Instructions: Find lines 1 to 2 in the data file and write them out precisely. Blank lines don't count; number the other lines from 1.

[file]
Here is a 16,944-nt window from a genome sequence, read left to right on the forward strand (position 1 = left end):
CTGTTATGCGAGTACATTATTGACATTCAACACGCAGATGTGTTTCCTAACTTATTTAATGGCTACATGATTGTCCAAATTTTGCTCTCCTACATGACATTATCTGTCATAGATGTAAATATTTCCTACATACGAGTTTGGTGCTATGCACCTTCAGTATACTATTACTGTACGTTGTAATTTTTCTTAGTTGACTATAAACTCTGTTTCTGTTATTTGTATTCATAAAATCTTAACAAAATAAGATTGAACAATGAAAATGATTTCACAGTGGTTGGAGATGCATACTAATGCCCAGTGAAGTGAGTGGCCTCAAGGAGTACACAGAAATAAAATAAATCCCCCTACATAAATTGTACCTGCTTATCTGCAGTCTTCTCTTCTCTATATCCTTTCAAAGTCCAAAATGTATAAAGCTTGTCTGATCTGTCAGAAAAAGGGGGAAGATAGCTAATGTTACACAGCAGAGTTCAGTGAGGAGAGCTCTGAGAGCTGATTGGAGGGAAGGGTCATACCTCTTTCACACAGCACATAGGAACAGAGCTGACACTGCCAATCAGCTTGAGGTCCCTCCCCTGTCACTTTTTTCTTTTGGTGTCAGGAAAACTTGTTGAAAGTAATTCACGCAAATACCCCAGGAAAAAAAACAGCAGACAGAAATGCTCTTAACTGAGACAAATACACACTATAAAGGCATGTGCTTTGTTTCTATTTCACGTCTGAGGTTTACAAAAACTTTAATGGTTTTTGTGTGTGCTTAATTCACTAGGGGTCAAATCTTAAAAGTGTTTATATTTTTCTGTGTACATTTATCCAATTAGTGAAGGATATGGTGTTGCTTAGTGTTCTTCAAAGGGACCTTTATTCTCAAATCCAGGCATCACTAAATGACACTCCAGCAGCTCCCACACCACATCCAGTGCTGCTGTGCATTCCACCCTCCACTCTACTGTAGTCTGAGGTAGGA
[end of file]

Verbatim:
Here is a 16,944-nt window from a genome sequence, read left to right on the forward strand (position 1 = left end):
CTGTTATGCGAGTACATTATTGACATTCAACACGCAGATGTGTTTCCTAACTTATTTAATGGCTACATGATTGTCCAAATTTTGCTCTCCTACATGACATTATCTGTCATAGATGTAAATATTTCCTACATACGAGTTTGGTGCTATGCACCTTCAGTATACTATTACTGTACGTTGTAATTTTTCTTAGTTGACTATAAACTCTGTTTCTGTTATTTGTATTCATAAAATCTTAACAAAATAAGATTGAACAATGAAAATGATTTCACAGTGGTTGGAGATGCATACTAATGCCCAGTGAAGTGAGTGGCCTCAAGGAGTACACAGAAATAAAATAAATCCCCCTACATAAATTGTACCTGCTTATCTGCAGTCTTCTCTTCTCTATATCCTTTCAAAGTCCAAAATGTATAAAGCTTGTCTGATCTGTCAGAAAAAGGGGGAAGATAGCTAATGTTACACAGCAGAGTTCAGTGAGGAGAGCTCTGAGAGCTGATTGGAGGGAAGGGTCATACCTCTTTCACACAGCACATAGGAACAGAGCTGACACTGCCAATCAGCTTGAGGTCCCTCCCCTGTCACTTTTTTCTTTTGGTGTCAGGAAAACTTGTTGAAAGTAATTCACGCAAATACCCCAGGAAAAAAAACAGCAGACAGAAATGCTCTTAACTGAGACAAATACACACTATAAAGGCATGTGCTTTGTTTCTATTTCACGTCTGAGGTTTACAAAAACTTTAATGGTTTTTGTGTGTGCTTAATTCACTAGGGGTCAAATCTTAAAAGTGTTTATATTTTTCTGTGTACATTTATCCAATTAGTGAAGGATATGGTGTTGCTTAGTGTTCTTCAAAGGGACCTTTATTCTCAAATCCAGGCATCACTAAATGACACTCCAGCAGCTCCCACACCACATCCAGTGCTGCTGTGCATTCCACCCTCCACTCTACTGTAGTCTGAGGTAGGA